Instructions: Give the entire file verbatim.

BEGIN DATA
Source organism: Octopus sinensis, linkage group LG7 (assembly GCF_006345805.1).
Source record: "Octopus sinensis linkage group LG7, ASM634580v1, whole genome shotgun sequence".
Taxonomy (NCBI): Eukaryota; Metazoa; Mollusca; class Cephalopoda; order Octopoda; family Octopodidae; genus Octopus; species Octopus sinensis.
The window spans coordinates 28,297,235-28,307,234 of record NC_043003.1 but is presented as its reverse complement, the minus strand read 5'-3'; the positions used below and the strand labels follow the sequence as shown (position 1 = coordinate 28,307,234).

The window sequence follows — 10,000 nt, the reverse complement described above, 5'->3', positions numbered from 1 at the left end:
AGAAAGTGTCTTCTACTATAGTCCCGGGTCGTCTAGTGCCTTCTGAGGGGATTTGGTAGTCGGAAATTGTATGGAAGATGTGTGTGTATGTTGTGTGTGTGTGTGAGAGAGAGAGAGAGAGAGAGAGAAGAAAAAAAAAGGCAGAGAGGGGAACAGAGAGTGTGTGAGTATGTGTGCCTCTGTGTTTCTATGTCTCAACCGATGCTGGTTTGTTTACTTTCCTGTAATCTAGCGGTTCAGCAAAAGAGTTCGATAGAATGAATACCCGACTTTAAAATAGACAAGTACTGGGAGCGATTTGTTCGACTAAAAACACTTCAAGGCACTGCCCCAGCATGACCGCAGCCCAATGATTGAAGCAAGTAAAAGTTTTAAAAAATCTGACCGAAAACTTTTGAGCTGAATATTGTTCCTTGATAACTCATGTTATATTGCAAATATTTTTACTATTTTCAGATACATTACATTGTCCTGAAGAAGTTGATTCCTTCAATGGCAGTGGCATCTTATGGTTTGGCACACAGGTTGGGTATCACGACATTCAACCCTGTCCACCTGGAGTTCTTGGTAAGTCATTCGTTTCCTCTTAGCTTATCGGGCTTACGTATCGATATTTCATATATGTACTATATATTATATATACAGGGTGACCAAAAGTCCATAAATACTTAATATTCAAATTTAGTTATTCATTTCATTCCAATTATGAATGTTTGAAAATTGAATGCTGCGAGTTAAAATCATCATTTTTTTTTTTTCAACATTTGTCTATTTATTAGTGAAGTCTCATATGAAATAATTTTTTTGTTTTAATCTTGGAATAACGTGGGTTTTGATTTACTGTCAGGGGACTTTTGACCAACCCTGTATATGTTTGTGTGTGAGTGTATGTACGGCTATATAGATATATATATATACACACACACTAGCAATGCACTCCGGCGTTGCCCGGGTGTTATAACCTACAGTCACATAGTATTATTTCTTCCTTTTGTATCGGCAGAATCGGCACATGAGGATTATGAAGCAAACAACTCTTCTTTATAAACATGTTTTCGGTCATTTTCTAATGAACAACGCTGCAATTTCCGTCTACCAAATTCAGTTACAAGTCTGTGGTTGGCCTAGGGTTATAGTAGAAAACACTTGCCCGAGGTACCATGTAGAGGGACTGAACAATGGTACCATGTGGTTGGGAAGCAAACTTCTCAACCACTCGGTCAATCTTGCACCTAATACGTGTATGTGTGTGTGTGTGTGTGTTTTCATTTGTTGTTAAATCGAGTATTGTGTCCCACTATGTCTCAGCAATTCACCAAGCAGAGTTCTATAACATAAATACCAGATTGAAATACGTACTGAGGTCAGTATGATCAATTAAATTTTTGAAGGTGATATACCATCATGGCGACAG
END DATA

Source organism: Octopus sinensis, linkage group LG7 (assembly GCF_006345805.1).
Source record: "Octopus sinensis linkage group LG7, ASM634580v1, whole genome shotgun sequence".
Taxonomy (NCBI): Eukaryota; Metazoa; Mollusca; class Cephalopoda; order Octopoda; family Octopodidae; genus Octopus; species Octopus sinensis.
The window spans coordinates 28,297,235-28,307,234 of record NC_043003.1 but is presented as its reverse complement, the minus strand read 5'-3'; the positions used below and the strand labels follow the sequence as shown (position 1 = coordinate 28,307,234).

The window sequence follows — 10,000 nt, the reverse complement described above, 5'->3', positions numbered from 1 at the left end:
AGAAAGTGTCTTCTACTATAGTCCCGGGTCGTCTAGTGCCTTCTGAGGGGATTTGGTAGTCGGAAATTGTATGGAAGATGTGTGTGTATGTTGTGTGTGTGTGTGAGAGAGAGAGAGAGAGAGAGAGAAGAAAAAAAAAGGCAGAGAGGGGAACAGAGAGTGTGTGAGTATGTGTGCCTCTGTGTTTCTATGTCTCAACCGATGCTGGTTTGTTTACTTTCCTGTAATCTAGCGGTTCAGCAAAAGAGTTCGATAGAATGAATACCCGACTTTAAAATAGACAAGTACTGGGAGCGATTTGTTCGACTAAAAACACTTCAAGGCACTGCCCCAGCATGACCGCAGCCCAATGATTGAAGCAAGTAAAAGTTTTAAAAAATCTGACCGAAAACTTTTGAGCTGAATATTGTTCCTTGATAACTCATGTTATATTGCAAATATTTTTACTATTTTCAGATACATTACATTGTCCTGAAGAAGTTGATTCCTTCAATGGCAGTGGCATCTTATGGTTTGGCACACAGGTTGGGTATCACGACATTCAACCCTGTCCACCTGGAGTTCTTGGTAAGTCATTCGTTTCCTCTTAGCTTATCGGGCTTACGTATCGATATTTCATATATGTACTATATATTATATATACAGGGTGACCAAAAGTCCATAAATACTTAATATTCAAATTTAGTTATTCATTTCATTCCAATTATGAATGTTTGAAAATTGAATGCTGCGAGTTAAAATCATCATTTTTTTTTTTTCAACATTTGTCTATTTATTAGTGAAGTCTCATATGAAATAATTTTTTTGTTTTAATCTTGGAATAACGTGGGTTTTGATTTACTGTCAGGGGACTTTTGACCAACCCTGTATATGTTTGTGTGTGAGTGTATGTACGGCTATATAGATATATATATATACACACACACTAGCAATGCACTCCGGCGTTGCCCGGGTGTTATAACCTACAGTCACATAGTATTATTTCTTCCTTTTGTATCGGCAGAATCGGCACATGAGGATTATGAAGCAAACAACTCTTCTTTATAAACATGTTTTCGGTCATTTTCTAATGAACAACGCTGCAATTTCCGTCTACCAAATTCAGTTACAAGTCTGTGGTTGGCCTAGGGTTATAGTAGAAAACACTTGCCCGAGGTACCATGTAGAGGGACTGAACAATGGTACCATGTGGTTGGGAAGCAAACTTCTCAACCACTCGGTCAATCTTGCACCTAATACGTGTATGTGTGTGTGTGTGTGTGTTTTCATTTGTTGTTAAATCGAGTATTGTGTCCCACTATGTCTCAGCAATTCACCAAGCAGAGTTCTATAACATAAATACCAGATTGAAATACGTACTGAGGTCAGTATGATCAATTAAATTTTTGAAGGTGATATACCATCATGGCGACAG